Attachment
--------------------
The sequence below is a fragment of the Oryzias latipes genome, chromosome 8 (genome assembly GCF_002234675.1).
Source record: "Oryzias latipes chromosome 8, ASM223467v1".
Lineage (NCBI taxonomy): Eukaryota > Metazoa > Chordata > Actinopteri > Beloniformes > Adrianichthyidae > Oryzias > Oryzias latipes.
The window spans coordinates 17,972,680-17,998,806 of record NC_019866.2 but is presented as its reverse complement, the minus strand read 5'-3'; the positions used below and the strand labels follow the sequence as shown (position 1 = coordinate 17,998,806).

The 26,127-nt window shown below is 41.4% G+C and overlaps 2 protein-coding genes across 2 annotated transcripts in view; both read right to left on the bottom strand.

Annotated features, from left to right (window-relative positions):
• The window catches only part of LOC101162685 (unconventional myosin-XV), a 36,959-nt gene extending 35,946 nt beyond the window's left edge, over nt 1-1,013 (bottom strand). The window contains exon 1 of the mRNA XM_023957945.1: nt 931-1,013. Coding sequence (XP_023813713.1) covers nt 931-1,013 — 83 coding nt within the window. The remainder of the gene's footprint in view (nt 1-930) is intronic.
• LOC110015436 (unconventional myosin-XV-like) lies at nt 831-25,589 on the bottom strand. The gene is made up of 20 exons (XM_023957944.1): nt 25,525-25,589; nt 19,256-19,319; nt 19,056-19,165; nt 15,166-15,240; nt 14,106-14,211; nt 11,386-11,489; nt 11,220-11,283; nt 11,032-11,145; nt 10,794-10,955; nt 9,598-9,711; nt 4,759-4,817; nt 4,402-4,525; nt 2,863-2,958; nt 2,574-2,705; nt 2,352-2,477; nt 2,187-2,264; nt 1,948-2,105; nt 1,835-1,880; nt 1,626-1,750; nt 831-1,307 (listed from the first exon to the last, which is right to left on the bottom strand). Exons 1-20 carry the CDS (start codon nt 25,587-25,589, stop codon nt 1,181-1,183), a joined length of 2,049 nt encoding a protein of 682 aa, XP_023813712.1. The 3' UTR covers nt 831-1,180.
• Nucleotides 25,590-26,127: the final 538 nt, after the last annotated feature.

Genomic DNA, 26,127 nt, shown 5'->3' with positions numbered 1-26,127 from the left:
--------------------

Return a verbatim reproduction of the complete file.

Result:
The sequence below is a fragment of the Oryzias latipes genome, chromosome 8 (genome assembly GCF_002234675.1).
Source record: "Oryzias latipes chromosome 8, ASM223467v1".
Lineage (NCBI taxonomy): Eukaryota > Metazoa > Chordata > Actinopteri > Beloniformes > Adrianichthyidae > Oryzias > Oryzias latipes.
The window spans coordinates 17,972,680-17,998,806 of record NC_019866.2 but is presented as its reverse complement, the minus strand read 5'-3'; the positions used below and the strand labels follow the sequence as shown (position 1 = coordinate 17,998,806).

The 26,127-nt window shown below is 41.4% G+C and overlaps 2 protein-coding genes across 2 annotated transcripts in view; both read right to left on the bottom strand.

Annotated features, from left to right (window-relative positions):
• The window catches only part of LOC101162685 (unconventional myosin-XV), a 36,959-nt gene extending 35,946 nt beyond the window's left edge, over nt 1-1,013 (bottom strand). The window contains exon 1 of the mRNA XM_023957945.1: nt 931-1,013. Coding sequence (XP_023813713.1) covers nt 931-1,013 — 83 coding nt within the window. The remainder of the gene's footprint in view (nt 1-930) is intronic.
• LOC110015436 (unconventional myosin-XV-like) lies at nt 831-25,589 on the bottom strand. The gene is made up of 20 exons (XM_023957944.1): nt 25,525-25,589; nt 19,256-19,319; nt 19,056-19,165; nt 15,166-15,240; nt 14,106-14,211; nt 11,386-11,489; nt 11,220-11,283; nt 11,032-11,145; nt 10,794-10,955; nt 9,598-9,711; nt 4,759-4,817; nt 4,402-4,525; nt 2,863-2,958; nt 2,574-2,705; nt 2,352-2,477; nt 2,187-2,264; nt 1,948-2,105; nt 1,835-1,880; nt 1,626-1,750; nt 831-1,307 (listed from the first exon to the last, which is right to left on the bottom strand). Exons 1-20 carry the CDS (start codon nt 25,587-25,589, stop codon nt 1,181-1,183), a joined length of 2,049 nt encoding a protein of 682 aa, XP_023813712.1. The 3' UTR covers nt 831-1,180.
• Nucleotides 25,590-26,127: the final 538 nt, after the last annotated feature.

Genomic DNA, 26,127 nt, shown 5'->3' with positions numbered 1-26,127 from the left: